The bottom line is this: do interviews; get evidence; be wary of cover stories. Ask yourself: Was a symbol removed? Was a child humiliated? Was a song banned? If the answer is yes, then until evidence proves otherwise, it should be considered a heritage violation.
How Should it be Reported?
First, all necessary data must be obtained. If the interviews and evidence lead to the conclusion that a violation has happened, intelligence gathering is necessary. The violation should be written as a complete, yet concise, narrative, in chain-of-events form and it should include all related data. If, for instance, a school principal is guilty of violating the free speech rights of a child, a complete, detailed description of the instance should be written up after interviewing both sides. Quotes should be used for all key facts. Then the name, address, telephone number and e-mail address should be obtained for the principal and each member of the school board. Only then should the violation be reported.
In the case of a media outlet, be sure to obtain and report contact information on the advertisers. This is easily obtained on the internet.
In the case of a corporation, we will need to identify the board of directors. They may be unaware of what was done at a lower corporate level.
If the business is a proprietorship, we will need to identify the proprietor.
What Action Should be Taken?
Action varies with each violation. The reporter usually makes a preliminary decision as to which action to take. Sometimes, if local folks are doing something specific, they will not want you to do anything. But beware. Sometimes a local reporter will ask that nothing be done because the violator is his old fishing buddy. If the local men are manning a specific strategy, there is no reason they cannot tell the rest of us just what it is. Secrecy is very rarely needed in such matters, particularly to a compatriot.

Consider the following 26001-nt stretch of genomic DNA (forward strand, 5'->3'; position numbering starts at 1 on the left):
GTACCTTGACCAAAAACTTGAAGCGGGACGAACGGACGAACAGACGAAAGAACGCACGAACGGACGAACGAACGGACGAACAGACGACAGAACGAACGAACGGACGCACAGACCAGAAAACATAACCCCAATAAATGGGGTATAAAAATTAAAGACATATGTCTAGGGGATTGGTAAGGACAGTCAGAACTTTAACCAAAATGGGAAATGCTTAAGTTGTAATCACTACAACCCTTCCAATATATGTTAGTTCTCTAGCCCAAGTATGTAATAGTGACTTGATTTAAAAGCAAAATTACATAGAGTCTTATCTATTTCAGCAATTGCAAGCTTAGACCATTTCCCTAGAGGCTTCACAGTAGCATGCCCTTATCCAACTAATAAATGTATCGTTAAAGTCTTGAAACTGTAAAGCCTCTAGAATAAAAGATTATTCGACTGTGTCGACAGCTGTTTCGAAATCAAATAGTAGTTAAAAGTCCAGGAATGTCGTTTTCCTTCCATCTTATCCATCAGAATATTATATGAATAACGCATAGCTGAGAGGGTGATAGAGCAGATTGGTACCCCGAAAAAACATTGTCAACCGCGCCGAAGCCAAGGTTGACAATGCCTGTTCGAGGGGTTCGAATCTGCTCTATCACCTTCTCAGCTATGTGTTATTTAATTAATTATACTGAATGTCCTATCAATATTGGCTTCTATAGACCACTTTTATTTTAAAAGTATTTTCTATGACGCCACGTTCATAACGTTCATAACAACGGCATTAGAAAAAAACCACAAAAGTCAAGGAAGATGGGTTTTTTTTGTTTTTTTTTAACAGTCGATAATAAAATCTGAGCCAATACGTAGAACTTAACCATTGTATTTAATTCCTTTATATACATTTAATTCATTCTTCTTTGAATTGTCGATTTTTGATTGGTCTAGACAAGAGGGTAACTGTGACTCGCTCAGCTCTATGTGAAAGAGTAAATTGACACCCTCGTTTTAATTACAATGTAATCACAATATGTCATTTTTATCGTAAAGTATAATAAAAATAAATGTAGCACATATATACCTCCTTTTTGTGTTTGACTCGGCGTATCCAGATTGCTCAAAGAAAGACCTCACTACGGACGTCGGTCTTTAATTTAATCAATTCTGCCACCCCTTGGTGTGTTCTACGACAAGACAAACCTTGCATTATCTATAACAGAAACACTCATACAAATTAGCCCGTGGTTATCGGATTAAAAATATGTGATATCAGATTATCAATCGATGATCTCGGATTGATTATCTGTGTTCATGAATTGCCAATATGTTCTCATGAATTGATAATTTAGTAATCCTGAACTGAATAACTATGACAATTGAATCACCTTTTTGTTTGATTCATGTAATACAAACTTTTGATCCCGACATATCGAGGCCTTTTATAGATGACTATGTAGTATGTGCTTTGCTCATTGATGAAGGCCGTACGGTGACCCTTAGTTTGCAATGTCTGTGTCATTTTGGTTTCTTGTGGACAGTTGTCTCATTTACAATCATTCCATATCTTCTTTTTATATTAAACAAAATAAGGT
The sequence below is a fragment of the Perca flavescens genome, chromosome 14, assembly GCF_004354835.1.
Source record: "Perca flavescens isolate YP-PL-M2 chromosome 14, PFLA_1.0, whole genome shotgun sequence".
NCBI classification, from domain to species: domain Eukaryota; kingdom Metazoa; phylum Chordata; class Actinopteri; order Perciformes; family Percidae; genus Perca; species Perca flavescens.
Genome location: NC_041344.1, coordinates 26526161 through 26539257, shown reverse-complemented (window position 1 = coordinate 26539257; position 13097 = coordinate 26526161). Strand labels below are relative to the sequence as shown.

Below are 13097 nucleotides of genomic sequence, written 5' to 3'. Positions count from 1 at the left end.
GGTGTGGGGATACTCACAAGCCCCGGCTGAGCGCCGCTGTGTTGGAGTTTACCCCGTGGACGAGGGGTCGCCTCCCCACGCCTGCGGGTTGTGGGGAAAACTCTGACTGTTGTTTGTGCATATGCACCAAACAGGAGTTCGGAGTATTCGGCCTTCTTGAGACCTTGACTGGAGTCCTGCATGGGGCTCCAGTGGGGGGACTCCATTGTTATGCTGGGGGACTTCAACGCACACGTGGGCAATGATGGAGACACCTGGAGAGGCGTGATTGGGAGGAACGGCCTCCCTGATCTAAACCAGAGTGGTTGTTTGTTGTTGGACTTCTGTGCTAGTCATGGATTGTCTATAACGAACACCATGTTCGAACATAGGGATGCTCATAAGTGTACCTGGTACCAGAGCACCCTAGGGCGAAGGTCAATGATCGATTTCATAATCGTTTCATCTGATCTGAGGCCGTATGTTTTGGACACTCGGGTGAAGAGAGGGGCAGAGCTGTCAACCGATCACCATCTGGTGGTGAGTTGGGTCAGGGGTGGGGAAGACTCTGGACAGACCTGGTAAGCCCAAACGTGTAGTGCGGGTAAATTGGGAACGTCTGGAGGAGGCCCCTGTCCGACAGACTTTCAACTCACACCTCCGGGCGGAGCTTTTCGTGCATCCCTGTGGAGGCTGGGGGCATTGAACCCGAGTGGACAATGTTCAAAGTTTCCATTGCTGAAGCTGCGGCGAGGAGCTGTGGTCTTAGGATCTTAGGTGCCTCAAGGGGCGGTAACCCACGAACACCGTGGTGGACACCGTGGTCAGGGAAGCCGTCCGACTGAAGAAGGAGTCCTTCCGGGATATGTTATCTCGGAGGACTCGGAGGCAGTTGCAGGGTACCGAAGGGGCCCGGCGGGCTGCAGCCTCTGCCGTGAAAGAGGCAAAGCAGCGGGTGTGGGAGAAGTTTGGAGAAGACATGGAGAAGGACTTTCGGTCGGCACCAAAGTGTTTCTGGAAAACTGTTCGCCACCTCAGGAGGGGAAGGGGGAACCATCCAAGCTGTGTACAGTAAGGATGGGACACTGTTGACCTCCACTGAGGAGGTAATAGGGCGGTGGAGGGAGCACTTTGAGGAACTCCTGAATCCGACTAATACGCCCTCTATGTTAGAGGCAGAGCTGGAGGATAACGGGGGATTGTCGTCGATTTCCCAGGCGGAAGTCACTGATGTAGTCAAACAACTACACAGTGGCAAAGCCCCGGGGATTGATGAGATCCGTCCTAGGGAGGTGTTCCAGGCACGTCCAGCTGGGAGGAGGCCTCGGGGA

There are a number of actions which can be taken. Some are:
Public rallies are a good way to get expensive media contact for free.
However, it is imperative that a large crowd be assured and it is equally vital to keep embarrassing people from attending. Holding a rally on public property with a permit allows the host to have undesirables removed by the police. Advertising rallies publicly makes the risk of undesirables greater.
However, only inviting those within organizations makes smaller crowds. It is difficult to host a good rally.
Rallies should be used when the polls show the public is on your side and all they need is to know that someone is actually doing something. That will help dispel apathy, a real problem with heritage violations where the public begins to feel that all is lost.
Letter writing is very effective with elected or appointed political officials. It is also effective with corporations.
There are certain principles to remember in letter writing:
1. Use small, store bought stationary and blue ink. This makes it look
like the only time you write letters is to say hello to aunt Betsy, not that you are a letter writing kook.
2. Be very brief. A few sentences is adequate. Do not go into too many
logical points. No one will likely read it any further than to see if you are for or against. Don't tell how proud you are of your granddaddy, they could care less.